Some say that the provincial election of September 4th 2012 put an end to the student conflict which had begun on February 13th. But such an observation should not make us forget that the echoes of the Maple Spring are still being felt on judicial and legislative levels. Despite representing itself as universal, liberal law is in no way neutral. It easily abandons itself to the arbitrary as soon as men and women rise and fight against policies enacted by neoliberal governments. “The Emperor has no clothes!” Defenders of social justice and political liberties are treated as extremists. The instigators of supposed economic disturbances are prosecuted under anti-terrorist laws.16 The federal government adopts a new law envisaging minimal prison sentences for anyone who covers his/her face while participating in a gathering deemed illegal by police forces. “The Emperor has no clothes!” Universities and colleges, places of thought and discussion, have been invaded by the police, while administrations that are constantly screaming about underfunding always find money to increase camera surveillance and hire new security guards. “The Emperor has no clothes!” A former liberal militant, now a judge, reminds us that freedom of speech and thought remains a fragile achievement, in times when police persons using excessive force are congratulated on their good work, and protected by a partisan deontological system run by other police persons.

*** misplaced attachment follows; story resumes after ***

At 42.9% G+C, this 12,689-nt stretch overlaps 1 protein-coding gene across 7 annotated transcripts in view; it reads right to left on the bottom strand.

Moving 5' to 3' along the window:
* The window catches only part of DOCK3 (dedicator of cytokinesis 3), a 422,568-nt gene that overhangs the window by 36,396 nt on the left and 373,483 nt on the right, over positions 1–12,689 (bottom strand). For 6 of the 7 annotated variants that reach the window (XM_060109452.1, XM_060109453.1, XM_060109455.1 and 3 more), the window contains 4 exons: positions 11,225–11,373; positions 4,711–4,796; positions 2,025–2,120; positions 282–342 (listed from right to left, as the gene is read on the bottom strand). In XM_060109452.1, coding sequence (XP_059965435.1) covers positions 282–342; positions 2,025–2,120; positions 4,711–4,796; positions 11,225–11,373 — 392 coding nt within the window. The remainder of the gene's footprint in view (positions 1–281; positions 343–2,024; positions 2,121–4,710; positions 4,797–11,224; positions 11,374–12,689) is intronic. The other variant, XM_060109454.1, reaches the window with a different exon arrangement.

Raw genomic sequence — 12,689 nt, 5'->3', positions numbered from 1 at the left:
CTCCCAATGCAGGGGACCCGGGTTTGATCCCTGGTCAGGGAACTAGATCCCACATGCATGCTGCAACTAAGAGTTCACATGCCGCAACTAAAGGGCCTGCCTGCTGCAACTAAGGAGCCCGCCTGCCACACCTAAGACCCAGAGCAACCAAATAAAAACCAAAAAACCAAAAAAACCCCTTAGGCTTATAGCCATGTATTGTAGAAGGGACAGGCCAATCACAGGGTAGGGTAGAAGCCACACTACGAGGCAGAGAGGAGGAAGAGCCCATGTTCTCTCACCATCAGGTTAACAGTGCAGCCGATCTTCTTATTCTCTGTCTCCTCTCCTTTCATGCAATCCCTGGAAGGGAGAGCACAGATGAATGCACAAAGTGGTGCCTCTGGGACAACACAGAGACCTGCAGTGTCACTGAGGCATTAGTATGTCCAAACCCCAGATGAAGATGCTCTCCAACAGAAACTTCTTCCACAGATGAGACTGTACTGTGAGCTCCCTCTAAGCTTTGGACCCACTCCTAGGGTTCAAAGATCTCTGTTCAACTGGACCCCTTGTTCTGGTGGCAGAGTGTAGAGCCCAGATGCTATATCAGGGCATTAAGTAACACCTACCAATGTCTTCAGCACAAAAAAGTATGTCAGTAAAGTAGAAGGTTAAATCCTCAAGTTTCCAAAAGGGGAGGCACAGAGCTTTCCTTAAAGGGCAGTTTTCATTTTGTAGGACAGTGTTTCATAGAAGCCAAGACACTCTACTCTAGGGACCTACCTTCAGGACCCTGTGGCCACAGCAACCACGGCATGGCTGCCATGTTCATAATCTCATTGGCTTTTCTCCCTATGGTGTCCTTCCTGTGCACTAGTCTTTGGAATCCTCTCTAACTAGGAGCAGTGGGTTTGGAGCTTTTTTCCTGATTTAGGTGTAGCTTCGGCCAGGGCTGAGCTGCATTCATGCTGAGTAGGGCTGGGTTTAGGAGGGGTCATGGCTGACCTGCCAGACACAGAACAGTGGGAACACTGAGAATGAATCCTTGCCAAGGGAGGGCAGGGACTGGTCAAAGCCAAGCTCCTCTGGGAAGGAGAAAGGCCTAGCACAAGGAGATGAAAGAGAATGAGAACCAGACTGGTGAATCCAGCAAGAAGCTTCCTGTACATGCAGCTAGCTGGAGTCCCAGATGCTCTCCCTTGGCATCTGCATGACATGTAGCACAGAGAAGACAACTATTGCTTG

Last spring’s events were rich in lessons for whoever is interested in contemporary social movements, and especially in the violence that the State is willing to employ in order to enforce its austerity policies. Far from being restricted to the Québécois context, the last student strike is symptomatic of a general growth in social conflict across Western nations. Just like the Greek crisis, the Occupy movement, the Spanish Indignados or the London riots, it raises the question of repression. What means are governments willing to mobilize in order to preserve order and to strangle contestation? While they are all specific to their contexts, these different movements are equally imprinted with a global character, and call for solidarity with their respective struggles in order to achieve common emancipation. •